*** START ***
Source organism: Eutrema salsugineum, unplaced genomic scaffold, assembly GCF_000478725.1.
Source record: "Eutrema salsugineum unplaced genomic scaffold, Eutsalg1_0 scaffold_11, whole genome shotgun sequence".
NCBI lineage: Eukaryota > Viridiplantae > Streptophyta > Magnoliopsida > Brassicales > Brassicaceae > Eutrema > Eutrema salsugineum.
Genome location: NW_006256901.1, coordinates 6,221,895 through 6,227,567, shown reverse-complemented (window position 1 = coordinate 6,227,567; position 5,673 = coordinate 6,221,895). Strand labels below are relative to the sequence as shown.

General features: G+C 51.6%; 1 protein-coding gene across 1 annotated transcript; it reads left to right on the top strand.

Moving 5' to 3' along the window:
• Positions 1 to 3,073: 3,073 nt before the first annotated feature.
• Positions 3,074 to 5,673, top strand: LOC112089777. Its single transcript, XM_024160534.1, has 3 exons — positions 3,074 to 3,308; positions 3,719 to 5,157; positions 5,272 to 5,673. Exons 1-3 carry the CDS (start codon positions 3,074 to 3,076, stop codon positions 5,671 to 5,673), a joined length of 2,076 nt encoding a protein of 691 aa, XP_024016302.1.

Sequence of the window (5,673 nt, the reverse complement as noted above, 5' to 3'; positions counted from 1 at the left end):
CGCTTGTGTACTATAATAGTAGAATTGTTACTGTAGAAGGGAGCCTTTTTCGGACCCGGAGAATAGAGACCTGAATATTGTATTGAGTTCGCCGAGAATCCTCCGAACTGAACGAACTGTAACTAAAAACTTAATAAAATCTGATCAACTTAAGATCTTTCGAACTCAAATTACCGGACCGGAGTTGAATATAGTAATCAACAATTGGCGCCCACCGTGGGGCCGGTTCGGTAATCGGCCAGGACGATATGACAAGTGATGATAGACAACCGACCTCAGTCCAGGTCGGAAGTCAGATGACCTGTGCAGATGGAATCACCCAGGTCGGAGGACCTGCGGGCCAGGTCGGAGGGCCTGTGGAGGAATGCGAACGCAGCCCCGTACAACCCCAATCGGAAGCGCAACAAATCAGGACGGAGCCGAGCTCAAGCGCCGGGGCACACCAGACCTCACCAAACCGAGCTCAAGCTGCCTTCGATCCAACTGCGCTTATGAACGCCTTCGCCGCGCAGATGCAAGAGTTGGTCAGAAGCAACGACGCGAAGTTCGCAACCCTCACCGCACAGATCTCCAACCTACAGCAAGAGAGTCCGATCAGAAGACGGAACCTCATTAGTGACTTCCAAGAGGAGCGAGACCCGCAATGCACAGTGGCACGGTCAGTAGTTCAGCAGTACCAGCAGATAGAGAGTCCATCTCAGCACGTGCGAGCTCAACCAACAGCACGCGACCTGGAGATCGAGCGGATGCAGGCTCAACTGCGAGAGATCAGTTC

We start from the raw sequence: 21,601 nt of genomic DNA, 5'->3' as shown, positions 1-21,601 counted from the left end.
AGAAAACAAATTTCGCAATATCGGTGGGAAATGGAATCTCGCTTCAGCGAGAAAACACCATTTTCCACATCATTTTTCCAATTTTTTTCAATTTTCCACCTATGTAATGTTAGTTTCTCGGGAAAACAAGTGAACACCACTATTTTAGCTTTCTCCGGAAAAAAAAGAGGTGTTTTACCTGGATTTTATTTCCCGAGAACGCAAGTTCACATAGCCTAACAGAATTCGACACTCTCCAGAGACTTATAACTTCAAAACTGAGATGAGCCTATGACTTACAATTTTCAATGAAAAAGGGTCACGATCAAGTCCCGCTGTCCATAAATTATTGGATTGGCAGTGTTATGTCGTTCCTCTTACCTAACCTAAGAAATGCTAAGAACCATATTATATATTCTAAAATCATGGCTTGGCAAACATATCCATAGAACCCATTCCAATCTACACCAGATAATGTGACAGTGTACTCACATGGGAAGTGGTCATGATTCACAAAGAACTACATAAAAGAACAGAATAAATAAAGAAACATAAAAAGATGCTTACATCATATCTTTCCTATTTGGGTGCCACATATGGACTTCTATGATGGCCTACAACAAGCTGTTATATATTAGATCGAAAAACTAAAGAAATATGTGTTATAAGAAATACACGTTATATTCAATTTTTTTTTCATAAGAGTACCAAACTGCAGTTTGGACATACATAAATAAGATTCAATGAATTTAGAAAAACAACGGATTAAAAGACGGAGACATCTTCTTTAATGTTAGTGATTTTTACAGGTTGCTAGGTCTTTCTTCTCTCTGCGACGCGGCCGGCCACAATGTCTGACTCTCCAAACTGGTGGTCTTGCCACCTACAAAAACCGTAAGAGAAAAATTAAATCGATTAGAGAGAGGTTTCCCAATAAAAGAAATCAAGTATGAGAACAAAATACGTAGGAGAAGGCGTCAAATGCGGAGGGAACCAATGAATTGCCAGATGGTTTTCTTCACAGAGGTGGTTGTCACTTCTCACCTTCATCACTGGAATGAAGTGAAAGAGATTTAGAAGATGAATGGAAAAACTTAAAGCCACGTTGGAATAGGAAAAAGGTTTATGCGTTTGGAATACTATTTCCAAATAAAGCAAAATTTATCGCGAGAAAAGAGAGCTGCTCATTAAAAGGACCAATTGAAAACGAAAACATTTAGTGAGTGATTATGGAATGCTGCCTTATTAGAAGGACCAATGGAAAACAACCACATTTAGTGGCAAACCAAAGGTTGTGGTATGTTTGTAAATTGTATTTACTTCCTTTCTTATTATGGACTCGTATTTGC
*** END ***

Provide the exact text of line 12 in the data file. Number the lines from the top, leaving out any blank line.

AGAAAACAAATTTCGCAATATCGGTGGGAAATGGAATCTCGCTTCAGCGAGAAAACACCATTTTCCACATCATTTTTCCAATTTTTTTCAATTTTCCACCTATGTAATGTTAGTTTCTCGGGAAAACAAGTGAACACCACTATTTTAGCTTTCTCCGGAAAAAAAAGAGGTGTTTTACCTGGATTTTATTTCCCGAGAACGCAAGTTCACATAGCCTAACAGAATTCGACACTCTCCAGAGACTTATAACTTCAAAACTGAGATGAGCCTATGACTTACAATTTTCAATGAAAAAGGGTCACGATCAAGTCCCGCTGTCCATAAATTATTGGATTGGCAGTGTTATGTCGTTCCTCTTACCTAACCTAAGAAATGCTAAGAACCATATTATATATTCTAAAATCATGGCTTGGCAAACATATCCATAGAACCCATTCCAATCTACACCAGATAATGTGACAGTGTACTCACATGGGAAGTGGTCATGATTCACAAAGAACTACATAAAAGAACAGAATAAATAAAGAAACATAAAAAGATGCTTACATCATATCTTTCCTATTTGGGTGCCACATATGGACTTCTATGATGGCCTACAACAAGCTGTTATATATTAGATCGAAAAACTAAAGAAATATGTGTTATAAGAAATACACGTTATATTCAATTTTTTTTTCATAAGAGTACCAAACTGCAGTTTGGACATACATAAATAAGATTCAATGAATTTAGAAAAACAACGGATTAAAAGACGGAGACATCTTCTTTAATGTTAGTGATTTTTACAGGTTGCTAGGTCTTTCTTCTCTCTGCGACGCGGCCGGCCACAATGTCTGACTCTCCAAACTGGTGGTCTTGCCACCTACAAAAACCGTAAGAGAAAAATTAAATCGATTAGAGAGAGGTTTCCCAATAAAAGAAATCAAGTATGAGAACAAAATACGTAGGAGAAGGCGTCAAATGCGGAGGGAACCAATGAATTGCCAGATGGTTTTCTTCACAGAGGTGGTTGTCACTTCTCACCTTCATCACTGGAATGAAGTGAAAGAGATTTAGAAGATGAATGGAAAAACTTAAAGCCACGTTGGAATAGGAAAAAGGTTTATGCGTTTGGAATACTATTTCCAAATAAAGCAAAATTTATCGCGAGAAAAGAGAGCTGCTCATTAAAAGGACCAATTGAAAACGAAAACATTTAGTGAGTGATTATGGAATGCTGCCTTATTAGAAGGACCAATGGAAAACAACCACATTTAGTGGCAAACCAAAGGTTGTGGTATGTTTGTAAATTGTATTTACTTCCTTTCTTATTATGGACTCGTATTTGC